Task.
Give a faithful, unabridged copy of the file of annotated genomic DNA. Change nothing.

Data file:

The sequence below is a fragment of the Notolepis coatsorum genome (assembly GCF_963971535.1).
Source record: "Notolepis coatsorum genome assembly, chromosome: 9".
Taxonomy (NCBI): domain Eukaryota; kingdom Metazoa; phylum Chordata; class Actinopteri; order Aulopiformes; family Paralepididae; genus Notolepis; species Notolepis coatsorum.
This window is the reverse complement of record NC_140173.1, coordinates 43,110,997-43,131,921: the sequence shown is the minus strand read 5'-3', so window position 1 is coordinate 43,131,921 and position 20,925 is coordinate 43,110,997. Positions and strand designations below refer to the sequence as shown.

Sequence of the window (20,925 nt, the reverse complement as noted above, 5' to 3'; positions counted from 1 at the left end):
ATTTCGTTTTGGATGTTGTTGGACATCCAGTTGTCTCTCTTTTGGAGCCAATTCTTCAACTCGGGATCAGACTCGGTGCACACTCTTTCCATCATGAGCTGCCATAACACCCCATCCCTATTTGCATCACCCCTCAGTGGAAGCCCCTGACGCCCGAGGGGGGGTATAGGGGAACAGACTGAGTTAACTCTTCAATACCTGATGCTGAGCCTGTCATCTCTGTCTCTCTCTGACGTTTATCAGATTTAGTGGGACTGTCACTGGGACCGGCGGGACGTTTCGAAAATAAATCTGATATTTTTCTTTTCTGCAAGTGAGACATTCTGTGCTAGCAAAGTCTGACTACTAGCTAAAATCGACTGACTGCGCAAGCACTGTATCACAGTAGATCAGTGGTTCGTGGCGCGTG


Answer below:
The sequence below is a fragment of the Notolepis coatsorum genome (assembly GCF_963971535.1).
Source record: "Notolepis coatsorum genome assembly, chromosome: 9".
Taxonomy (NCBI): domain Eukaryota; kingdom Metazoa; phylum Chordata; class Actinopteri; order Aulopiformes; family Paralepididae; genus Notolepis; species Notolepis coatsorum.
This window is the reverse complement of record NC_140173.1, coordinates 43,110,997-43,131,921: the sequence shown is the minus strand read 5'-3', so window position 1 is coordinate 43,131,921 and position 20,925 is coordinate 43,110,997. Positions and strand designations below refer to the sequence as shown.

Sequence of the window (20,925 nt, the reverse complement as noted above, 5' to 3'; positions counted from 1 at the left end):
ATTTCGTTTTGGATGTTGTTGGACATCCAGTTGTCTCTCTTTTGGAGCCAATTCTTCAACTCGGGATCAGACTCGGTGCACACTCTTTCCATCATGAGCTGCCATAACACCCCATCCCTATTTGCATCACCCCTCAGTGGAAGCCCCTGACGCCCGAGGGGGGGTATAGGGGAACAGACTGAGTTAACTCTTCAATACCTGATGCTGAGCCTGTCATCTCTGTCTCTCTCTGACGTTTATCAGATTTAGTGGGACTGTCACTGGGACCGGCGGGACGTTTCGAAAATAAATCTGATATTTTTCTTTTCTGCAAGTGAGACATTCTGTGCTAGCAAAGTCTGACTACTAGCTAAAATCGACTGACTGCGCAAGCACTGTATCACAGTAGATCAGTGGTTCGTGGCGCGTG